Amorphous cells. (Thin Film).
An example of these is found on garden lights and calculators.
This type of cell is flexible and is less expensive to manufacture but is less efficient than the two types of crystalline cells and thin films have to be nearly double the size for the same output as crystalline. Their power output reduces over the first few months of use after which they become stable.
Solar power panels are rated by how many watts per hour they supply.
To find the Amperage output, divide the panels wattage by 17.
There are numerous power requirements, for example, caravan alarms discharging the main leisure battery in storage to requiring power on rallies. Solar Panels are great technology but for us caravanners they can be confusing.
Now, let us suppose you are requiring a solar panel to keep the leisure battery topped up and your alarm active when the caravan is in storage.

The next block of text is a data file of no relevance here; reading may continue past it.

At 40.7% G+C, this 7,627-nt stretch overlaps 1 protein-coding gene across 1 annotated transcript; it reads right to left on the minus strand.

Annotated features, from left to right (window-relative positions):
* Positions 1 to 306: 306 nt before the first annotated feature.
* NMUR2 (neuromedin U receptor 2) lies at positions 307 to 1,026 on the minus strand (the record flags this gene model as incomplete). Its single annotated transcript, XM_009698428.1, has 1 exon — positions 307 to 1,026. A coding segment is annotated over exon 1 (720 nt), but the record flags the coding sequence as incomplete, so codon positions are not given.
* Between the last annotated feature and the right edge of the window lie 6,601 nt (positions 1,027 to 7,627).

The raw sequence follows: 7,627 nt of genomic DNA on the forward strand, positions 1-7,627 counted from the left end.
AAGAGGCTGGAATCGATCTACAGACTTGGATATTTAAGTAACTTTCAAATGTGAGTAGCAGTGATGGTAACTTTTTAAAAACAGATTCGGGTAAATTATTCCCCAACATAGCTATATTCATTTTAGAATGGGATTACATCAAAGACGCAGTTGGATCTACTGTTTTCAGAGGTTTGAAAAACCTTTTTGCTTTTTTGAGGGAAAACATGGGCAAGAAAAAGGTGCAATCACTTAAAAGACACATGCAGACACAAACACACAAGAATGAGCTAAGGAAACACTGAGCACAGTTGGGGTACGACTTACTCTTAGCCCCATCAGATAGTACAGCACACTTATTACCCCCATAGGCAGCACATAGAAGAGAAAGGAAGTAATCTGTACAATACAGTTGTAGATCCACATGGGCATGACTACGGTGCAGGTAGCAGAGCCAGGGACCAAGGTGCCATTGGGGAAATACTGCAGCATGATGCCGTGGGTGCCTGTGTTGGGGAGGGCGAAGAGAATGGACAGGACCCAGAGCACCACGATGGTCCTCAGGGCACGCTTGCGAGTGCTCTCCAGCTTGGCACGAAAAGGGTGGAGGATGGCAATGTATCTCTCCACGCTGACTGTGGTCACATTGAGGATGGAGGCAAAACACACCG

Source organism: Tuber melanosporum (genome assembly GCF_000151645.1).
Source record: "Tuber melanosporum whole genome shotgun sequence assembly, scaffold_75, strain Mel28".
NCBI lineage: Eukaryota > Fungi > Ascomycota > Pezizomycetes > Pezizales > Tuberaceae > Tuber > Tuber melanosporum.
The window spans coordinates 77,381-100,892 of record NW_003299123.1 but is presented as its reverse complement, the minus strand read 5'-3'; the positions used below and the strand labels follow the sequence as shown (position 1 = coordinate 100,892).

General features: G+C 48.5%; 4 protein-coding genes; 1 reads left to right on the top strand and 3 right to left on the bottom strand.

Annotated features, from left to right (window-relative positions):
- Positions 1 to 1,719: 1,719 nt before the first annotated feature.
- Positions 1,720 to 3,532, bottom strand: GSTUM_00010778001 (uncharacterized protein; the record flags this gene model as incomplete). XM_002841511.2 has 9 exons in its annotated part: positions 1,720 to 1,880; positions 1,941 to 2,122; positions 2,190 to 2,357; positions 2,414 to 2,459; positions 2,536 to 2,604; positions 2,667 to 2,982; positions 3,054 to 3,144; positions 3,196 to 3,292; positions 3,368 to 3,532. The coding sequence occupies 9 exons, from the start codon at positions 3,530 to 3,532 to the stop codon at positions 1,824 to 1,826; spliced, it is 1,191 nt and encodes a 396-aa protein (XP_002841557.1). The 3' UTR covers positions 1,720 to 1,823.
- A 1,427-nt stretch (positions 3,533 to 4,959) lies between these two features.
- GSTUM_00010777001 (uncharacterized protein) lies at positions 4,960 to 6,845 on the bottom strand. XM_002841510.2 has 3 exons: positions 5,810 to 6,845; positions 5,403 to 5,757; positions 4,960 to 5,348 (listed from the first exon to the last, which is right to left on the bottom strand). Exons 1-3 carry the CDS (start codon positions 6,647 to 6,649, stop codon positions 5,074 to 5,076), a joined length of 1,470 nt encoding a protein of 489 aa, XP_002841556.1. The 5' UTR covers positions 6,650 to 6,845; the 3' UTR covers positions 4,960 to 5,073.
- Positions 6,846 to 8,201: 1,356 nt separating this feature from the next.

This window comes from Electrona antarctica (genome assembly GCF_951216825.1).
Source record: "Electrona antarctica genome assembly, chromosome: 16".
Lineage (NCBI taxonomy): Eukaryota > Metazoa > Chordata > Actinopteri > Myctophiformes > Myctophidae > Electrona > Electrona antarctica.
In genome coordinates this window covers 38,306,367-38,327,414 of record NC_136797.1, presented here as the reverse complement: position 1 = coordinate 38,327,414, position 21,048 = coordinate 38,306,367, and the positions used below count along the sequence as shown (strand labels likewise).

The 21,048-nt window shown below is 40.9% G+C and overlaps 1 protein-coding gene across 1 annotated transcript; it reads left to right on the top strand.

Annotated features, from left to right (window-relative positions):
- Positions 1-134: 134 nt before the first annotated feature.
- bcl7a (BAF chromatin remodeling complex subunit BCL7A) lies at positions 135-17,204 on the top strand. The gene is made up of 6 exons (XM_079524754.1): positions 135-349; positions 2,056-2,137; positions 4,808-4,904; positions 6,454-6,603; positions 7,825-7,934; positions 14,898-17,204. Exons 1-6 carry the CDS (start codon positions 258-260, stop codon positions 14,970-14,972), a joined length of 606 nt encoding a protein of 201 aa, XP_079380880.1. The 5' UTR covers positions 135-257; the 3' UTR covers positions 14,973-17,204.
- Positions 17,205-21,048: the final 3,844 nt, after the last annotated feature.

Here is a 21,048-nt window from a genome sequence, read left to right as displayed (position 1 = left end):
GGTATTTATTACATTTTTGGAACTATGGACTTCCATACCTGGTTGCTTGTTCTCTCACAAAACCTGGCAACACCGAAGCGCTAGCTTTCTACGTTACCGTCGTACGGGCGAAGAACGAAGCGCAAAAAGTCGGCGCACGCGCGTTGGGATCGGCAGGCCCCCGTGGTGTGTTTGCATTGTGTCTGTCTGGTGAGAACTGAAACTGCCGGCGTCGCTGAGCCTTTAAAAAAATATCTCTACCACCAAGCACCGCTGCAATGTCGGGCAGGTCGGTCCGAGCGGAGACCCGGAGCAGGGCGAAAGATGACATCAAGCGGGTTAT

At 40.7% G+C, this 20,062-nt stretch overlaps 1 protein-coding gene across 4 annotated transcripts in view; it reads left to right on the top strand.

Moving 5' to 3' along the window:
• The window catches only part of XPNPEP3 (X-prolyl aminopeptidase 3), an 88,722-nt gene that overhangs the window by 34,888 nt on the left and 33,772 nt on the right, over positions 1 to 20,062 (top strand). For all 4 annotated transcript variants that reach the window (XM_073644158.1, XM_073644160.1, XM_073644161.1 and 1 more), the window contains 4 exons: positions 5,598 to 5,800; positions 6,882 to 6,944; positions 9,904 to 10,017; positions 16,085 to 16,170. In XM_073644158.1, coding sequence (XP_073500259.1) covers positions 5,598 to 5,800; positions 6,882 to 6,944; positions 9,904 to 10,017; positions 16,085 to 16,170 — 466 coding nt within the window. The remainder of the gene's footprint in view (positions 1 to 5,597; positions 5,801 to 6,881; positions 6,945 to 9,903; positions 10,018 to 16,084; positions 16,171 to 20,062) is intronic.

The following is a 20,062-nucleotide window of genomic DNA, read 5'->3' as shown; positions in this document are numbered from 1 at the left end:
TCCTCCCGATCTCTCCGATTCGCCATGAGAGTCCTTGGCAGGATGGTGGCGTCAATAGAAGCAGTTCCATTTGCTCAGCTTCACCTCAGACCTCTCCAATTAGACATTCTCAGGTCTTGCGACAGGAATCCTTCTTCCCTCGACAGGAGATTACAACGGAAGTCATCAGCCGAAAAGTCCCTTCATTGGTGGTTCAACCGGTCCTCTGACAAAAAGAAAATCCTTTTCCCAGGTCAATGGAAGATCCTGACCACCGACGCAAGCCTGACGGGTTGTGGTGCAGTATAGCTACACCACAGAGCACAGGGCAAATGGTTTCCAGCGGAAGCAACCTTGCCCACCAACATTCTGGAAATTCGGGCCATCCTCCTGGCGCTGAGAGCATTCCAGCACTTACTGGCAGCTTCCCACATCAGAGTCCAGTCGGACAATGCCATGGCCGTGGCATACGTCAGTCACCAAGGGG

First, you have to find the amp-hour rating of the battery to be charged and you must plan for a wet-cell battery loosing about 0.3 percent of its amperage per day, depending on the ambient temperature.
So, for a 75 Ah hour battery, the solar panel must be capable of supplying 0.22 amps per day to maintain the charge. Add to this, say, 2 Amps per day the alarm is demanding then a solar panel should supply 2.22 Amps per day at least.
Allow for a crystalline panel facing south and un-shaded to supply for a maximum of 2 hours of optimum output in the winter, and 4 to 5 hours in the summer. If the panel is going to be placed in the caravan, note that any window could reduce the amount of light reaching the solar panel.